Five school board candidates vie for two seats
The five candidates for two seats on the School District 509-J Board of Directors have at least three traits in common: they're all parents, they're all young, and they're all committed to the education of kids.
Two have filed for Position 4 on the board, incumbent Courtney Snead, of Madras, and Casandra Moses, of Warm Springs; and three have filed for Position 5 on the board, Carina Miller, of Warm Springs, and Taylor Lark and Kevin Richards, both of Madras.
First elected in 2015, Snead, 37, of Madras, has served on the 509-J School Board for the past four years, and is running for reelection.
Through her management consulting firm, Boring But Important, Snead is currently serving as the interim executive director for the Sisters Park and Recreation District.
"I'm running again because I'm committed to ensuring that our education system is serving our kids and families in a way that sets our communities up for success in the future," she said. "We're making really great progress on improving our outcomes and I want to continue to have a voice that impacts our school district in a positive way."
"I'm dedicated to serving our community and I feel that my background work experience and education give me a strong foundation to continue serving our community in this capacity," Snead added.
In 2011, Snead became the first director of the Madras campus of Central Oregon Community College.
In addition to serving as the Central Oregon representative to the Oregon School Board Association Legislative Police Committee, Snead was appointed by the governor to the Oregon Commission on Voluntary Action, and is also a mentor at the Madras High School Futures Center.
After graduating from Sabino High School in Tucson, Arizona, in 1999, Snead attended Northern Arizona University in Flagstaff, where she earned a bachelor's degree in political science and a master's of public administration, as well as a Certificate of Public Management. She is currently working to earn a Doctorate of Education from Oregon State University, which she hopes to complete by the end of the year.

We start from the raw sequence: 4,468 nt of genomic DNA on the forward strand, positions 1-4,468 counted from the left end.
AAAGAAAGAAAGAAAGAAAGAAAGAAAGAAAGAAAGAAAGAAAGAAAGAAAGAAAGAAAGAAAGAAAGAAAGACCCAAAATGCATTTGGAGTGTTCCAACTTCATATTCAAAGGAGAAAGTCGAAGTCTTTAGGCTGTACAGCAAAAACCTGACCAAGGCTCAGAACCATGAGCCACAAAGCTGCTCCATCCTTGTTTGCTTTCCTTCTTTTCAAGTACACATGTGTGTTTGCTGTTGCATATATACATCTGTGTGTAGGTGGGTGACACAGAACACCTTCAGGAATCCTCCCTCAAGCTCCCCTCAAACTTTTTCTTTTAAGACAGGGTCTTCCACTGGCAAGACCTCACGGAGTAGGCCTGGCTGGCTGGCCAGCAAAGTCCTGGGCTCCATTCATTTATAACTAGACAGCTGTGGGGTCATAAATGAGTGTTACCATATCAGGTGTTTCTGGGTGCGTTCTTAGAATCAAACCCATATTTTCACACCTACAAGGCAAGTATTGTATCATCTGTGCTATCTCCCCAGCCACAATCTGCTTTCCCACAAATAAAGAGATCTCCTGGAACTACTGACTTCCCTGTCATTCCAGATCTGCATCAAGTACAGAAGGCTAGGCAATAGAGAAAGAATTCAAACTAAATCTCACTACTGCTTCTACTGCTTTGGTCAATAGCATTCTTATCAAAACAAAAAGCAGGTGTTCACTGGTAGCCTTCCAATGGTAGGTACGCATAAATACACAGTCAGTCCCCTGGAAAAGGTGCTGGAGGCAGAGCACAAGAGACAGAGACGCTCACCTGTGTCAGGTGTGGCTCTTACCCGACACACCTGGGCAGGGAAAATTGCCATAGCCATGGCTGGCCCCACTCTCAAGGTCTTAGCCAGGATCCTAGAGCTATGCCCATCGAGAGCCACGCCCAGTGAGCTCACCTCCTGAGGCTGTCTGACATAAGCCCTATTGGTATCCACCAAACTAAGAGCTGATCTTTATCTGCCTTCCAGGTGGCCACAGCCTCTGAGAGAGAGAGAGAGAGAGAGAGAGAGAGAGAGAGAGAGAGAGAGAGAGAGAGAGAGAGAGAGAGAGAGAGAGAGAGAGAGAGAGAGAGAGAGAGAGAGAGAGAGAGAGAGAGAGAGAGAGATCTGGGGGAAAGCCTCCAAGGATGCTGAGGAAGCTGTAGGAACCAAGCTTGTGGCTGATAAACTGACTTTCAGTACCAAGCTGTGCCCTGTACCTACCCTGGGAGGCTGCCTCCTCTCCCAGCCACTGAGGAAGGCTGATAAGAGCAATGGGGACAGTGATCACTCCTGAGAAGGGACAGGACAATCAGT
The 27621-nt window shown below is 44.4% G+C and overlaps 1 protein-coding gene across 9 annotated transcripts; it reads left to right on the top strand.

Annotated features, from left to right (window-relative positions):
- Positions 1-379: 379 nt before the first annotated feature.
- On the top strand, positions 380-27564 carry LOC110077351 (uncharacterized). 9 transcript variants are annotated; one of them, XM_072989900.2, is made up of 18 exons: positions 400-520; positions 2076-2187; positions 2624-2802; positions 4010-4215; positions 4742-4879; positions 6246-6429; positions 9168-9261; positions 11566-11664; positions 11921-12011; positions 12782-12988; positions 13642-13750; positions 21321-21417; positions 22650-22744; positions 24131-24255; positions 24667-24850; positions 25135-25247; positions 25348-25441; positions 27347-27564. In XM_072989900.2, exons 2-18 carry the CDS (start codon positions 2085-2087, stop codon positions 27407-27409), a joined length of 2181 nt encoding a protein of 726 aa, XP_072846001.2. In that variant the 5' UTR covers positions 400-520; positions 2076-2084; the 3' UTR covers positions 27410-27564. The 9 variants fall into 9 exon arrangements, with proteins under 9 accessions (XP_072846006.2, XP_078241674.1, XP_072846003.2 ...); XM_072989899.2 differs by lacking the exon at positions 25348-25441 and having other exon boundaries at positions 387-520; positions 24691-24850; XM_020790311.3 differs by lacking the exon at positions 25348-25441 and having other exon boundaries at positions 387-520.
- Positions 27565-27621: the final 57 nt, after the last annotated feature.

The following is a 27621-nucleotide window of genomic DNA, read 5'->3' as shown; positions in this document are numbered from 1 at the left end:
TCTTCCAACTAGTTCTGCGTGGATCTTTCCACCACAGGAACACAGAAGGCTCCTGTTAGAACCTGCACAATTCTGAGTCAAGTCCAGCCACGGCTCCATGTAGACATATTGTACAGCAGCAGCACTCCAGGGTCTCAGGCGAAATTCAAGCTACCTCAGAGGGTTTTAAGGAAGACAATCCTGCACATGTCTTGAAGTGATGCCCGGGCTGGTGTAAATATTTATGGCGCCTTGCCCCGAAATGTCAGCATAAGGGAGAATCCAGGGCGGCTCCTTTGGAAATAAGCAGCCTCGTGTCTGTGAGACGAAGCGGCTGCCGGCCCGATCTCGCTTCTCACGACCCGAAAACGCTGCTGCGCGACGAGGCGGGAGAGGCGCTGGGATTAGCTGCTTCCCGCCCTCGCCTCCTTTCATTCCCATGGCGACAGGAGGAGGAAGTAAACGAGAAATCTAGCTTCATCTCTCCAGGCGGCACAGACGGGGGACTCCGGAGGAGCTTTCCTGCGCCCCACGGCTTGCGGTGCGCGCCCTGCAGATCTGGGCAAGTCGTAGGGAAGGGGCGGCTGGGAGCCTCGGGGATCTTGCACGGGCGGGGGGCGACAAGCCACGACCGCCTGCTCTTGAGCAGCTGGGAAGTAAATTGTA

She and her husband, Nick, have two daughters, Ellen, 4, and Lucille, 2.
An enrolled member of the Confederated Tribes of Warm Springs, Moses is challenging Snead for Position 4. Moses, 36, grew up on the reservation, attended high school in Oregon City, and now lives in Warm Springs.
"As a parent of children within the 509-J School District, I am personally invested in this education system," said Moses, who considers primary and secondary school the most important years in a child's development. "It is during this time that children are shaped and molded into the people they grow up to be."
Because of the county's diverse population — 19% American Indian, 20% Latino, she said, "509-J serves multiple communities and in order to achieve an effective partnership, communities should be able to see themselves represented on the board that serves them. The school board functions as a bridge between the schools and the communities served by the school district. In order to be an effective bridge, I believe school board members should represent the communities they serve."
Because Moses' mother is Native American, and her father, from Mexico, she feels that she would be a visual representation of the school district's largest "populations of color."
"Any person who identifies with an underrepresented group in our country knows what it's like to never see yourself represented within the facets of our society," said Moses, who wants to unite and empower the various groups, celebrate cultures, and help shape the world.